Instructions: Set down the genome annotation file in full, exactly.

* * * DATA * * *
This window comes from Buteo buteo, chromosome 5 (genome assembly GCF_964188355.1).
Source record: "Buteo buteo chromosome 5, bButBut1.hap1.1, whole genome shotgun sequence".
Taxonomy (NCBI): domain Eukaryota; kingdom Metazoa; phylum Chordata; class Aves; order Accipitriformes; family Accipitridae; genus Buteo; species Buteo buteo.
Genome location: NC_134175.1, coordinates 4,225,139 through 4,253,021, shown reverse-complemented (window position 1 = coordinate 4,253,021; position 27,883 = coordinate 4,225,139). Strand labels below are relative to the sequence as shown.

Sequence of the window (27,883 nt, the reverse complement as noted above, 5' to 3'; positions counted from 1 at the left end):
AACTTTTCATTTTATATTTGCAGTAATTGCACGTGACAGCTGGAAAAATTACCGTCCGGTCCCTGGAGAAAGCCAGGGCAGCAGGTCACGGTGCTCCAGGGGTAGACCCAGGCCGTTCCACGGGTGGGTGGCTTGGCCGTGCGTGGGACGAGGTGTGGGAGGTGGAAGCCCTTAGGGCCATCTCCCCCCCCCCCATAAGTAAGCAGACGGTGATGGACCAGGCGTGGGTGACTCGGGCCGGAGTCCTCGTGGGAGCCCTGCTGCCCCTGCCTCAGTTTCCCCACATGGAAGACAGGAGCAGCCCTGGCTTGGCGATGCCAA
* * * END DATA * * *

This window comes from Buteo buteo, chromosome 5 (genome assembly GCF_964188355.1).
Source record: "Buteo buteo chromosome 5, bButBut1.hap1.1, whole genome shotgun sequence".
Taxonomy (NCBI): domain Eukaryota; kingdom Metazoa; phylum Chordata; class Aves; order Accipitriformes; family Accipitridae; genus Buteo; species Buteo buteo.
Genome location: NC_134175.1, coordinates 4,225,139 through 4,253,021, shown reverse-complemented (window position 1 = coordinate 4,253,021; position 27,883 = coordinate 4,225,139). Strand labels below are relative to the sequence as shown.

Sequence of the window (27,883 nt, the reverse complement as noted above, 5' to 3'; positions counted from 1 at the left end):
AACTTTTCATTTTATATTTGCAGTAATTGCACGTGACAGCTGGAAAAATTACCGTCCGGTCCCTGGAGAAAGCCAGGGCAGCAGGTCACGGTGCTCCAGGGGTAGACCCAGGCCGTTCCACGGGTGGGTGGCTTGGCCGTGCGTGGGACGAGGTGTGGGAGGTGGAAGCCCTTAGGGCCATCTCCCCCCCCCCCATAAGTAAGCAGACGGTGATGGACCAGGCGTGGGTGACTCGGGCCGGAGTCCTCGTGGGAGCCCTGCTGCCCCTGCCTCAGTTTCCCCACATGGAAGACAGGAGCAGCCCTGGCTTGGCGATGCCAA